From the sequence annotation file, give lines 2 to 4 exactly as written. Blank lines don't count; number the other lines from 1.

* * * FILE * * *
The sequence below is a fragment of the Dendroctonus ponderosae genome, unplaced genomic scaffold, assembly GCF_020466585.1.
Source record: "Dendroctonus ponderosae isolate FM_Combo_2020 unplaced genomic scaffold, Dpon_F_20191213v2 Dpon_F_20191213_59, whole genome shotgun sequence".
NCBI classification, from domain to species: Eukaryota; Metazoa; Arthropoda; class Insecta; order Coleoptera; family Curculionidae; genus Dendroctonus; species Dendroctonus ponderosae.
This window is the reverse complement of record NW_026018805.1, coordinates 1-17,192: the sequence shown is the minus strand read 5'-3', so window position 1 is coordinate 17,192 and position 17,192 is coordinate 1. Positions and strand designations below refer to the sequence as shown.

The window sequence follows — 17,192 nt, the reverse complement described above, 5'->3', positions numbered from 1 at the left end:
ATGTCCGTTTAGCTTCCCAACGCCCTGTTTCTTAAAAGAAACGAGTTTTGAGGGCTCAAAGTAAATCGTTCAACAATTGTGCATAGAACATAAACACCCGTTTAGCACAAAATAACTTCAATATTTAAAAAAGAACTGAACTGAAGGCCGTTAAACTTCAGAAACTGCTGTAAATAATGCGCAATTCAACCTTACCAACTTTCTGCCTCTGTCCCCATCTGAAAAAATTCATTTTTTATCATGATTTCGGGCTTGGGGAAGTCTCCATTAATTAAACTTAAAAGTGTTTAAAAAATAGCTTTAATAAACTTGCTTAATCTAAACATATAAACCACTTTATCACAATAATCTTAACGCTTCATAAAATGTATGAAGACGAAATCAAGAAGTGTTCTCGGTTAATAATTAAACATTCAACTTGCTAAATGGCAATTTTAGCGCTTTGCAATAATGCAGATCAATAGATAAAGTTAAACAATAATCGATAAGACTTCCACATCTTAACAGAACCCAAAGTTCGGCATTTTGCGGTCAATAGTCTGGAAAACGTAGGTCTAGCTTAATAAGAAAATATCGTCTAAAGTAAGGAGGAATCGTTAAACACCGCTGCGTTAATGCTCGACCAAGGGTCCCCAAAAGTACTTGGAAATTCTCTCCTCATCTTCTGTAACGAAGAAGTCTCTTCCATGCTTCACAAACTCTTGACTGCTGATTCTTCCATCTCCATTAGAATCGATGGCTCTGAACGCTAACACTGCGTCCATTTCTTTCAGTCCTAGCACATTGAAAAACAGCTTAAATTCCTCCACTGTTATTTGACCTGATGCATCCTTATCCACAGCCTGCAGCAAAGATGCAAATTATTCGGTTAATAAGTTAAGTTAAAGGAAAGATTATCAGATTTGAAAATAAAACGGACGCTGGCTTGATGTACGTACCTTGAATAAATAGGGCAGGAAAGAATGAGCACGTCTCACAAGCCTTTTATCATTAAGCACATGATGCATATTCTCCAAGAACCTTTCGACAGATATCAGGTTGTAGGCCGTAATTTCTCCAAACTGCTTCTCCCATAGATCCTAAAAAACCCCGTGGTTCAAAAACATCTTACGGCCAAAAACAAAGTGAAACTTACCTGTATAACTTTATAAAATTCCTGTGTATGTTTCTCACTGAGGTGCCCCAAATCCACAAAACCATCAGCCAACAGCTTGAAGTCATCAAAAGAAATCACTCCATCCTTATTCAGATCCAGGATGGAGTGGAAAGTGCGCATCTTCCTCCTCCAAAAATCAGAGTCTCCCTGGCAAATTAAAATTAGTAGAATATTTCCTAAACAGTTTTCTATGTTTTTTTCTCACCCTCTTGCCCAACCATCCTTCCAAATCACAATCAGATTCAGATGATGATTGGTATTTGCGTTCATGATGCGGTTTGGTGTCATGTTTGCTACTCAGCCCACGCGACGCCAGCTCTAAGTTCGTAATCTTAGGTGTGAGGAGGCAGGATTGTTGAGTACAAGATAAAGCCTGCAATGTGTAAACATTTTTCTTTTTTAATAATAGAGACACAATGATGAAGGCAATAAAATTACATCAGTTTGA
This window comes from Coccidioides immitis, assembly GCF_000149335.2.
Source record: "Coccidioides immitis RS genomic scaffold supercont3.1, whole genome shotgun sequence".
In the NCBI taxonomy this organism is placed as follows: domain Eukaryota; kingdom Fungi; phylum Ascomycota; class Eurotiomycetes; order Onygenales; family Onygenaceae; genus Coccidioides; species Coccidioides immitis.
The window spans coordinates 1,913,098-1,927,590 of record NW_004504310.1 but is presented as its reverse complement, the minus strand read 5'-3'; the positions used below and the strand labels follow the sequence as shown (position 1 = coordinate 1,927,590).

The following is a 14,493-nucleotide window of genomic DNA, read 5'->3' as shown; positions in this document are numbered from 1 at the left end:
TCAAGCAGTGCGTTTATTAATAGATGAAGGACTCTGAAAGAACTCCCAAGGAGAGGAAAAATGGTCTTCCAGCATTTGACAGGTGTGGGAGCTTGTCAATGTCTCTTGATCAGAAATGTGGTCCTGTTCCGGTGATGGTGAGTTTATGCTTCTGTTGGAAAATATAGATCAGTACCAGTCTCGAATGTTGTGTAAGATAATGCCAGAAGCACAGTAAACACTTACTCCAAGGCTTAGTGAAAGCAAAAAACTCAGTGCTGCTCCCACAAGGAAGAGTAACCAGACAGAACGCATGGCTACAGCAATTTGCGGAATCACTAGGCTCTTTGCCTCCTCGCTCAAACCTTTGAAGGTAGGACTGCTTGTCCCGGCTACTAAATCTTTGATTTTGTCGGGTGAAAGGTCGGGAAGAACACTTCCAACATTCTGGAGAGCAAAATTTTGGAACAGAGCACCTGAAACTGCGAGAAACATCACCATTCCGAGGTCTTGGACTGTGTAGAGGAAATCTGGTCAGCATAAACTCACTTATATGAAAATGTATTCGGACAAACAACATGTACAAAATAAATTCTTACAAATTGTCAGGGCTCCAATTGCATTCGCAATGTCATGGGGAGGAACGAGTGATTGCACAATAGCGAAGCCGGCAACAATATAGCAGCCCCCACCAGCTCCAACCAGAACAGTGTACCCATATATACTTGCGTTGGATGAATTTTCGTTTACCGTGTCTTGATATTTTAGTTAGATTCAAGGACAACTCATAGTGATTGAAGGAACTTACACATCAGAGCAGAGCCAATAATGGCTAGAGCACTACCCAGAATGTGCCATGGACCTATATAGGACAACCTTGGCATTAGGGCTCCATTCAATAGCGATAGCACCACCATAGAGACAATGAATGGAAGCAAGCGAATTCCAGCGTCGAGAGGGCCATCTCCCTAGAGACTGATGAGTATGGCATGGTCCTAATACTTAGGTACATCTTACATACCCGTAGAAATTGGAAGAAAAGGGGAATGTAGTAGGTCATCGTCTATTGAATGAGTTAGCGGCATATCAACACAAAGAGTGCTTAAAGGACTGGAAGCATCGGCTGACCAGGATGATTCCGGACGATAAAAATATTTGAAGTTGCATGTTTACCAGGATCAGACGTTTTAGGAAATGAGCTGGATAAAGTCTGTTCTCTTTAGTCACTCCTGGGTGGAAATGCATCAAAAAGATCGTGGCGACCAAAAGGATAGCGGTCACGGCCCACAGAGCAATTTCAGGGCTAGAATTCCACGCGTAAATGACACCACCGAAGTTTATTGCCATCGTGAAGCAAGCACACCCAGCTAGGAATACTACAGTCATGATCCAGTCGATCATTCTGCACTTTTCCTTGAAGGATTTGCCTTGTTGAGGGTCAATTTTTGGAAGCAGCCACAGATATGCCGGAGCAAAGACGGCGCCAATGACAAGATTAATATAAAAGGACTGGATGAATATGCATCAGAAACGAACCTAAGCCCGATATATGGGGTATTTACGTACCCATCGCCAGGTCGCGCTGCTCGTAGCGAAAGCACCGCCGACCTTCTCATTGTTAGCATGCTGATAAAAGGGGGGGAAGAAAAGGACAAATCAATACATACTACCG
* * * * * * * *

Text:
Source record: "Dendroctonus ponderosae isolate FM_Combo_2020 unplaced genomic scaffold, Dpon_F_20191213v2 Dpon_F_20191213_59, whole genome shotgun sequence".
NCBI classification, from domain to species: Eukaryota; Metazoa; Arthropoda; class Insecta; order Coleoptera; family Curculionidae; genus Dendroctonus; species Dendroctonus ponderosae.
This window is the reverse complement of record NW_026018805.1, coordinates 1-17,192: the sequence shown is the minus strand read 5'-3', so window position 1 is coordinate 17,192 and position 17,192 is coordinate 1. Positions and strand designations below refer to the sequence as shown.